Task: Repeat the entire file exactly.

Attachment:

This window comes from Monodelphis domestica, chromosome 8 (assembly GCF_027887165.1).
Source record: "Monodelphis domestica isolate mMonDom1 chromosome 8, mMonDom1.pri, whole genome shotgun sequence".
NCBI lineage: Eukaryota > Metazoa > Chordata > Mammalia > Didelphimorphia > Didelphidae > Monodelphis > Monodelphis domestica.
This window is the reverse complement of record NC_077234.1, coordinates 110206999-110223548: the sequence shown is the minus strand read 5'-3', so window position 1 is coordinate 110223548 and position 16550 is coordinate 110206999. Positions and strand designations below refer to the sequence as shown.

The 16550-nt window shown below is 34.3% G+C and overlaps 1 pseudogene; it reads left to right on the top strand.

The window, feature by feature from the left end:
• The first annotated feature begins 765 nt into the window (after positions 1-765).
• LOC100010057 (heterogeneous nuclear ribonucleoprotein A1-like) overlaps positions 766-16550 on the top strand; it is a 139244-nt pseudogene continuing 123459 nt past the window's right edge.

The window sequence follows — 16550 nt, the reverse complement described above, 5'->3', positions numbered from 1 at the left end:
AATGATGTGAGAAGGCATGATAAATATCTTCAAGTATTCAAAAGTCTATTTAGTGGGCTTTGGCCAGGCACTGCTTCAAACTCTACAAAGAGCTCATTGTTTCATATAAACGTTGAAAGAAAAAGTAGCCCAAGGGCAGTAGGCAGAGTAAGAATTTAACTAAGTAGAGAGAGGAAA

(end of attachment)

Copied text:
This window comes from Monodelphis domestica, chromosome 8 (assembly GCF_027887165.1).
Source record: "Monodelphis domestica isolate mMonDom1 chromosome 8, mMonDom1.pri, whole genome shotgun sequence".
NCBI lineage: Eukaryota > Metazoa > Chordata > Mammalia > Didelphimorphia > Didelphidae > Monodelphis > Monodelphis domestica.
This window is the reverse complement of record NC_077234.1, coordinates 110206999-110223548: the sequence shown is the minus strand read 5'-3', so window position 1 is coordinate 110223548 and position 16550 is coordinate 110206999. Positions and strand designations below refer to the sequence as shown.

The 16550-nt window shown below is 34.3% G+C and overlaps 1 pseudogene; it reads left to right on the top strand.

The window, feature by feature from the left end:
• The first annotated feature begins 765 nt into the window (after positions 1-765).
• LOC100010057 (heterogeneous nuclear ribonucleoprotein A1-like) overlaps positions 766-16550 on the top strand; it is a 139244-nt pseudogene continuing 123459 nt past the window's right edge.

The window sequence follows — 16550 nt, the reverse complement described above, 5'->3', positions numbered from 1 at the left end:
AATGATGTGAGAAGGCATGATAAATATCTTCAAGTATTCAAAAGTCTATTTAGTGGGCTTTGGCCAGGCACTGCTTCAAACTCTACAAAGAGCTCATTGTTTCATATAAACGTTGAAAGAAAAAGTAGCCCAAGGGCAGTAGGCAGAGTAAGAATTTAACTAAGTAGAGAGAGGAAA